(from left) Brad, Carl, and Craig Cachopa had a busy day catching Wellington batsmen © Getty Images
(from left) Brad, Carl, and Craig Cachopa had a busy day catching Wellington batsmen © Getty Images

Playing for Auckland against Wellington in a Plunket Shield encounter, the Cachopa brethren were in action, sharing 9 catches between them on December 11, 2014. Abhishek Mukherjee looks at the kind of incident that never fails to bring smiles to cricket-lovers.

Carl Cachopa is 28. Brad, 26. Craig, 22. Between them the Cachopa brothers had played 107 First-Class matches before they took field against Wellington at Basin Reserve that day. They are certainly not the first set of brothers to take field together, and will not be the last, either.

One wonders what kind of comments the Cachopa brothers of Auckland had to bear while growing up, especially if they dropped catches. That is the kind of surname that one associates with cricket. Arthur Fielder must have had to go through the same. Or Peter Bowler.

It began innocuously after Rob Nicol put Wellington in today. Michael Bates had Wellington captain Michael Papps caught by Craig Cachopa. Matthew Quinn trapped Brady Barnett leg-before; it was a mere aberration. Then the Cachopa floodgates opened.

Michael Pollard, Stephen Murdoch, and Tom Blundell all edged; the ball landed in the big gloves of Brad Cachopa. Meanwhile, Craig Cachopa caught Henry Walsh off Bates. Luke Woodcock settled down, but Carl Cachopa stepped in at this point, catching Matt McEwan off Dean Bartlett. Craig Cachopa bounced back, catching Mark Gillespie.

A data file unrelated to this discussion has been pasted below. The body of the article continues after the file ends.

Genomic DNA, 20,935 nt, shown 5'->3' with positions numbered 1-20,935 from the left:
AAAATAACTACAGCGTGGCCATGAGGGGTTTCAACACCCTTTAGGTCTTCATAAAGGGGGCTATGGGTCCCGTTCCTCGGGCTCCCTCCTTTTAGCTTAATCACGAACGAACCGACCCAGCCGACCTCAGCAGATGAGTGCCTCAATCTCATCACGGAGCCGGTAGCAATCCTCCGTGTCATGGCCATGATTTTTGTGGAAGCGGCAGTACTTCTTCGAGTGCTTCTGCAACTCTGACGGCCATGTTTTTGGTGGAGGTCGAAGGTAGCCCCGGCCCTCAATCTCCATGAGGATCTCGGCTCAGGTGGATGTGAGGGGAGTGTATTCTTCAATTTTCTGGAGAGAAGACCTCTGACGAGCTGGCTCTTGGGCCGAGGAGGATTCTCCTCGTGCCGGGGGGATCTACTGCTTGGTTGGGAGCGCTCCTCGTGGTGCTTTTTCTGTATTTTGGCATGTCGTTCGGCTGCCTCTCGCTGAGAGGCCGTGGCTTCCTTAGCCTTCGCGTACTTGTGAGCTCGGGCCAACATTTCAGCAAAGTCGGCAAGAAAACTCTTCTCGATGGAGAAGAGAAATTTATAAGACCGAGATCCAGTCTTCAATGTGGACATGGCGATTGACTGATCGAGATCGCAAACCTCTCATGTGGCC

The Cachopas had taken seven catches by then, but “caught Cachopa bowled Cachopa” was yet to occur. Then Nicol brought on Carl Cachopa to bowl seam-up; he immediately removed Woodcock, caught-behind by — you have guessed it right — Brad Cachopa; the Carl Cachopa-Brad Cachopa combination worked again as Ili Tugaga fell; Wellington were bowled out for 199 in exactly 60 overs.

The Cachopa brothers took nine catches between them in a single innings. Brad Cachopa had five (two of them off Carl Cachopa); Craig Cachopa, two; and Carl Cachopa, the other one. But the story had just begun.

Carl Cachopa opened batting with Jeet Raval, but the moment Gillespie removed the latter, Craig Cachopa walked out to join his brother. The Cachopa catchers caught Wellington unaware, this time with the bat till Craig Cachopa retired hurt. Carl Cachopa batted on before he was dismissed. Auckland finished the day on 117 for 2. Brad Cachopa fell for 20 the following day before Papps declared with a 6-run lead.

The rest of the match was anti-climactic: Michael Bates bowled out Wellington for 133 with his left-arm seam before Colin Munro sealed a 6-wicket win with a 75-ball 59.

Brief scores:

Wellington 199 (Luke Woodcock 4 for 49; Matt Quinn 4 for 41, Brad Cachopa 5 catches) and 133 (Michael Bates 4 for 47) lost to Auckland 205 for 8 decl. (Craig Cachopa 46, Colin Munro 47; Mark Gillespie 4 for 47) and 128 for 4 (Colin Munro 59) by 6 wickets.

 (Abhishek Mukherjee is the Chief Editor and Cricket Historian at CricketCountry. He blogs here and can be followed on Twitter here.)